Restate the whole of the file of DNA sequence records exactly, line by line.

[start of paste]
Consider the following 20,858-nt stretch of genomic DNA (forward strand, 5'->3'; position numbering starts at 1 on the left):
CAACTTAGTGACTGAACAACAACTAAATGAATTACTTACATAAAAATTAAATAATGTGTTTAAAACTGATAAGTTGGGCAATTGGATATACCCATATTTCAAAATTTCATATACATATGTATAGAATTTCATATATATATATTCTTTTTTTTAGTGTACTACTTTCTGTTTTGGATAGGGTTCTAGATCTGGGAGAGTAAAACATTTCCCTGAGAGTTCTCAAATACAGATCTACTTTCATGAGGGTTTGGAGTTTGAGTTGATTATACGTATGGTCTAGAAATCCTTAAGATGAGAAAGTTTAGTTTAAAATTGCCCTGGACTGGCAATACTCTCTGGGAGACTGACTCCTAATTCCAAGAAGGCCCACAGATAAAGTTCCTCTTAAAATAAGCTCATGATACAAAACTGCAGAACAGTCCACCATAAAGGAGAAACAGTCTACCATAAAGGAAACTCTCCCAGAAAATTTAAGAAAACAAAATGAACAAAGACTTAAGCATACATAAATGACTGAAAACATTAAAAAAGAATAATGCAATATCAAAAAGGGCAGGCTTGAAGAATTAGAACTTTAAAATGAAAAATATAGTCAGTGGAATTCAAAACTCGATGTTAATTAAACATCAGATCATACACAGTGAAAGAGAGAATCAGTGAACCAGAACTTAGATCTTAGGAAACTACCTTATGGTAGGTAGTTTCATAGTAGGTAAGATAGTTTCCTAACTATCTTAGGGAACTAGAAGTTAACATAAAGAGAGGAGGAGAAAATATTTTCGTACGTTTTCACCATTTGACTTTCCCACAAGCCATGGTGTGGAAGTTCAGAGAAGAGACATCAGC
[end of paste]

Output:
Consider the following 20,858-nt stretch of genomic DNA (forward strand, 5'->3'; position numbering starts at 1 on the left):
CAACTTAGTGACTGAACAACAACTAAATGAATTACTTACATAAAAATTAAATAATGTGTTTAAAACTGATAAGTTGGGCAATTGGATATACCCATATTTCAAAATTTCATATACATATGTATAGAATTTCATATATATATATTCTTTTTTTTAGTGTACTACTTTCTGTTTTGGATAGGGTTCTAGATCTGGGAGAGTAAAACATTTCCCTGAGAGTTCTCAAATACAGATCTACTTTCATGAGGGTTTGGAGTTTGAGTTGATTATACGTATGGTCTAGAAATCCTTAAGATGAGAAAGTTTAGTTTAAAATTGCCCTGGACTGGCAATACTCTCTGGGAGACTGACTCCTAATTCCAAGAAGGCCCACAGATAAAGTTCCTCTTAAAATAAGCTCATGATACAAAACTGCAGAACAGTCCACCATAAAGGAGAAACAGTCTACCATAAAGGAAACTCTCCCAGAAAATTTAAGAAAACAAAATGAACAAAGACTTAAGCATACATAAATGACTGAAAACATTAAAAAAGAATAATGCAATATCAAAAAGGGCAGGCTTGAAGAATTAGAACTTTAAAATGAAAAATATAGTCAGTGGAATTCAAAACTCGATGTTAATTAAACATCAGATCATACACAGTGAAAGAGAGAATCAGTGAACCAGAACTTAGATCTTAGGAAACTACCTTATGGTAGGTAGTTTCATAGTAGGTAAGATAGTTTCCTAACTATCTTAGGGAACTAGAAGTTAACATAAAGAGAGGAGGAGAAAATATTTTCGTACGTTTTCACCATTTGACTTTCCCACAAGCCATGGTGTGGAAGTTCAGAGAAGAGACATCAGC